MP015: Follows & Bate Speedwell

Speedwell advertisement, The Ironmonger, 20 March 1897

Follows & Bate of Gorton, Manchester, England is one of the most famous lawn mower manufacturers. The company was started in 1868 by Frederick William Follows who saw the potential for a small, mass produced lawn mower for the domestic market. The Climax model that was introduced by the company the year after its foundation was the first side wheel mower.

A number of other successful models followed and in the early 1890s Follows & Bate introduced the Speedwell range of side wheel mowers that were, according to the company, "fitted with the latest improvements". The company had by this time a formidable reputation for producing high quality machines that could be sold at an affordable price.

The Speedwell was like many similar sidewheel models of the period: cast iron side frames and wheels connected by a bar and the cutting plate. The cutting cylinder (or reel) was driven by ratchets inside the wheels. The mower was available in sizes ranging from 7in cut to 17in cut in 2in increments. A grass box could be supplied for an additional charge.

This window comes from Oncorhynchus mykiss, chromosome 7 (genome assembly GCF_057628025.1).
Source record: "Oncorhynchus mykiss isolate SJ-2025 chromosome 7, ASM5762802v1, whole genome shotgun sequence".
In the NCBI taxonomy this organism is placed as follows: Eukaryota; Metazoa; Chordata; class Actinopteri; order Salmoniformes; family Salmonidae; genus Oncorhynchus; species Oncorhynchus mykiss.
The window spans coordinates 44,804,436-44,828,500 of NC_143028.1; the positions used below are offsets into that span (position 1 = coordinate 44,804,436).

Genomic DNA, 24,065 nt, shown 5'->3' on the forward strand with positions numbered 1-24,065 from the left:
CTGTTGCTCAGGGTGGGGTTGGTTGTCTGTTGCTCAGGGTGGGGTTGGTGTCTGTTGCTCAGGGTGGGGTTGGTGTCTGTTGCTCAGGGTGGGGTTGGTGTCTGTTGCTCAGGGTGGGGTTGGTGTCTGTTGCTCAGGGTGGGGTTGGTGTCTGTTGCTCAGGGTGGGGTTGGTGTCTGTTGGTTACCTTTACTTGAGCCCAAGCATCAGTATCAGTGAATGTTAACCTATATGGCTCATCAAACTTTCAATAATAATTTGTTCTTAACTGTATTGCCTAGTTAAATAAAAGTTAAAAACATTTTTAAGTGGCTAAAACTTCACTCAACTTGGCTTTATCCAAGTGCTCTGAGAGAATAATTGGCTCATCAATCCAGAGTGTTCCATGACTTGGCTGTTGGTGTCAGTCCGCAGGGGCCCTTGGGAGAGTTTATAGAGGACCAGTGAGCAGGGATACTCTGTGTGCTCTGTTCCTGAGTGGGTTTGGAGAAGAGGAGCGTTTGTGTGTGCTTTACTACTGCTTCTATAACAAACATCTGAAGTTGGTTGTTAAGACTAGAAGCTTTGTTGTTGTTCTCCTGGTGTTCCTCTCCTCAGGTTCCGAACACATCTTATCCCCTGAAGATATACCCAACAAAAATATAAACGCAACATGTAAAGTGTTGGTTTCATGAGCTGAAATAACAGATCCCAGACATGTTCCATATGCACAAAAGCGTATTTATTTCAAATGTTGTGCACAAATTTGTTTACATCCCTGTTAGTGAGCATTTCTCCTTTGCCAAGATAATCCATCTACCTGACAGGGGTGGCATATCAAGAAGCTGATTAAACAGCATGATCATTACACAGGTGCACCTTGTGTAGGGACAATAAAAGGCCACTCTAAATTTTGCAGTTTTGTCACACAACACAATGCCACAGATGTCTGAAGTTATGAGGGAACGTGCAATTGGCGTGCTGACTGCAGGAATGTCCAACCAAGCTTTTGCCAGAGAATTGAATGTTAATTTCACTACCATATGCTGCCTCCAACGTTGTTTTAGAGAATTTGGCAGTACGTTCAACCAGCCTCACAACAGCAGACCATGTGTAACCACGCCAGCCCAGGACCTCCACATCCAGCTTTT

Follows & Bate was clearly proud of its successful mower and proclaimed in its advertisements that the Speedwell was "The cheapest serviceable machine on the market" and "much superior to the many worthless imitations from abroad that are thrown on the market for sales".

Speedwell advertisement, Implement & Machinery Review, 1 May 1930

The mower was still being promoted as late as the 1930s, albeit as an improved version. Despite this longevity, examples of the Speedwell are relatively unusual today and they are prized among collectors.

Follows & Bate continued to manufacture a wide range of machines until it was taken over by Qualcast in 1938. Inexpensive mowers with the 'Folbate' name were produced by Qualcast until 1966.